EU officials to draw up official definition of ‘fresh’ on food labels

The EU is currently drawing up an official definition of the term “fresh”, as used on food labels, amid concerns that consumers are buying meat that is much older than it seems to be.

Much of the basted turkey and chicken joints, fillets in sauce or breadcrumbs and packs of chicken sandwiches in shops appears to be fresh. But in reality, meat in ready meals could be many months old, and may have been thawed and frozen a number of times.

The meat is safe but information on labels about its origin is frequently unclear. Lord Rooker, the Food and Farming Minister, backs a campaign to clarify labelling rules so that consumers do not buy a sandwich made from thawed meat when they think it is fresh.

European Union rules give no time limit for use of “fresh” on poultry meat. Chicken may not be frozen then thawed and sold as “fresh”, but this does not prevent meat that has travelled for weeks from being put in supermarket chiller units as if it were from a bird just slaughtered.

Industry chiefs fear that such exports could expand into the fresh raw meat premium market. Officials in Brussels are soon to provide options for a new definition of “fresh”.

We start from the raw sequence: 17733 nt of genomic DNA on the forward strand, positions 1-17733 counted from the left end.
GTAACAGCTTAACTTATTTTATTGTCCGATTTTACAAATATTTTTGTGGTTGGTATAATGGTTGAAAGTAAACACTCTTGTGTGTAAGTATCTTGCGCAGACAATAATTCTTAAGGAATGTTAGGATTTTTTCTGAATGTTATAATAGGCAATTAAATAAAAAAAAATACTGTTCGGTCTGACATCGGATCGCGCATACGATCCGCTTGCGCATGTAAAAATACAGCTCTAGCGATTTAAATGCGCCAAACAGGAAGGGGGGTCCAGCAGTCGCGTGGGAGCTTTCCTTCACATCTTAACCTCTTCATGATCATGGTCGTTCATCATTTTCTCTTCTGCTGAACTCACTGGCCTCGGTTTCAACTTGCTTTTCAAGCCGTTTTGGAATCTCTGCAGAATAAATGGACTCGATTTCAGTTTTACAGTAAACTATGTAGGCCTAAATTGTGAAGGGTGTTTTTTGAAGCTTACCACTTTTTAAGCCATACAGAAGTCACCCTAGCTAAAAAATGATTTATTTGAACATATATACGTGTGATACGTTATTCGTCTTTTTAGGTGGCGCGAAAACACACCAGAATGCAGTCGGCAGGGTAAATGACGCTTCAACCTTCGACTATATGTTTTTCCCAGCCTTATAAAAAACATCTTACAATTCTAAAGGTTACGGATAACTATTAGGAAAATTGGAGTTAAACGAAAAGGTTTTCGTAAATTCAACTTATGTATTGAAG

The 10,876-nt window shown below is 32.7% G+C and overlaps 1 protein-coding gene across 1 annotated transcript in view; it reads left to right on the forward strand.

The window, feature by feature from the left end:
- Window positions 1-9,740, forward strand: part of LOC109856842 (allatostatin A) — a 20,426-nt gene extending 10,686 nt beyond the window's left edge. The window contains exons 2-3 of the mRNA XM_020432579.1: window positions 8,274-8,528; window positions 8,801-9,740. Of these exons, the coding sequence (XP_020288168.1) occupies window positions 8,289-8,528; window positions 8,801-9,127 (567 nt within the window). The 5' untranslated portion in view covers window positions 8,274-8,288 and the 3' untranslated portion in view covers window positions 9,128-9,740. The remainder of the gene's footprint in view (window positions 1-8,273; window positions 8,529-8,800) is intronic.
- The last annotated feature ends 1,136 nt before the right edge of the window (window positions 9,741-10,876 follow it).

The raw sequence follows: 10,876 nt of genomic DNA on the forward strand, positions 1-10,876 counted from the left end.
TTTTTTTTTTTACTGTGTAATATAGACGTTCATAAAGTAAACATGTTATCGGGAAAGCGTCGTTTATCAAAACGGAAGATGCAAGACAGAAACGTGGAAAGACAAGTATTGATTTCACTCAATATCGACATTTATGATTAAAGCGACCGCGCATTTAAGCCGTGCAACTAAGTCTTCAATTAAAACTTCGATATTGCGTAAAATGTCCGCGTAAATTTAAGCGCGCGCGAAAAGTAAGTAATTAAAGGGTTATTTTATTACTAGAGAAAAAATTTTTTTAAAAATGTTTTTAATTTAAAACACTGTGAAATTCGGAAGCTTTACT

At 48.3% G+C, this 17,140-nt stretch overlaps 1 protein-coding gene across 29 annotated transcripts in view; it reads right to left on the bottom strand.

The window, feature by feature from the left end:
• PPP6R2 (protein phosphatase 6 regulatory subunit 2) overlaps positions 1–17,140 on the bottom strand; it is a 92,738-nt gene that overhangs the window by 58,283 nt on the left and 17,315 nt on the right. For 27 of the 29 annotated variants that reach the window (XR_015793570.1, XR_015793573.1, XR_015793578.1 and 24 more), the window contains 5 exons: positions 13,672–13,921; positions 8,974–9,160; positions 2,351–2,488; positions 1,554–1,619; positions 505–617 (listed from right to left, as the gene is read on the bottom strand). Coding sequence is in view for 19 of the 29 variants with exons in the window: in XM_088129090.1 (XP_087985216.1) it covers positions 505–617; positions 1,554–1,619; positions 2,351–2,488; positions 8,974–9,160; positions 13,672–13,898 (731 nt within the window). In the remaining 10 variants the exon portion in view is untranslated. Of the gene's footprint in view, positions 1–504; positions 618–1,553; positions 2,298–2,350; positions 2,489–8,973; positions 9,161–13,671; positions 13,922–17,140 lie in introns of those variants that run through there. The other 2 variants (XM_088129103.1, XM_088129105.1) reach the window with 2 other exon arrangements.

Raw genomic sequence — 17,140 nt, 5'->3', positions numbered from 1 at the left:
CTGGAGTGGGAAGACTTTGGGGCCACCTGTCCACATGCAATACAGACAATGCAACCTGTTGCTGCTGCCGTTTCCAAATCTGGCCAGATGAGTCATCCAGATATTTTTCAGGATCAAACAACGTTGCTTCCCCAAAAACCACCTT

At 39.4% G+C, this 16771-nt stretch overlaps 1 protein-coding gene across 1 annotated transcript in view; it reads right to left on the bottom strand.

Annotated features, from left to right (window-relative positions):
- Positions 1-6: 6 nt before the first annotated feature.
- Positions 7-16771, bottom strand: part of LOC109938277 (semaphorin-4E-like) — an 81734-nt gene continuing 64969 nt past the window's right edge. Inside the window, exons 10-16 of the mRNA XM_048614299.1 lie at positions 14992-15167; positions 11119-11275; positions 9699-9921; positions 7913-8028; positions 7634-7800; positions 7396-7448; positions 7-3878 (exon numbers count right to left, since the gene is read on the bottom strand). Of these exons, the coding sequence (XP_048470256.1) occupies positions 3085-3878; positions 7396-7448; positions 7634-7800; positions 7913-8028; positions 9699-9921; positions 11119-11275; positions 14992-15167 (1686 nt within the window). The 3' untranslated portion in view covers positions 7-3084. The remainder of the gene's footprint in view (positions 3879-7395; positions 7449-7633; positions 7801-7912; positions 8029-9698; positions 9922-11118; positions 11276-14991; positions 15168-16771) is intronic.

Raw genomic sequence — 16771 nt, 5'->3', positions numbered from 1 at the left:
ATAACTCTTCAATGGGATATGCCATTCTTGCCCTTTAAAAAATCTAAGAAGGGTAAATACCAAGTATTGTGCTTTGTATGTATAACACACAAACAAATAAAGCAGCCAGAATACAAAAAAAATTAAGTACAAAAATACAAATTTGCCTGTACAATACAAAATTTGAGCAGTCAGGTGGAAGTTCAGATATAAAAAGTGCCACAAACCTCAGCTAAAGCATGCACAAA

The fresh issue

• In 2006 Britain imported 3,500 tonnes of chicken worth £46 million and 232 tonnes of turkey worth £329,000 from Brazil

• There is no time limit for meat to be described as “fresh” on a label. Under EU marketing regulations fresh poultry is defined as “poultry not stiffened by the cooling process”

• A definition for fresh meat in EU sanitation and hygiene rules states: “Fresh meat means meat that has not undergone any preserving process other than chilling, freezing or quick freezing”

• Frozen meat is therefore “fresh” under sanitation rules but not under poultry marketing rules

Source: British Poultry Council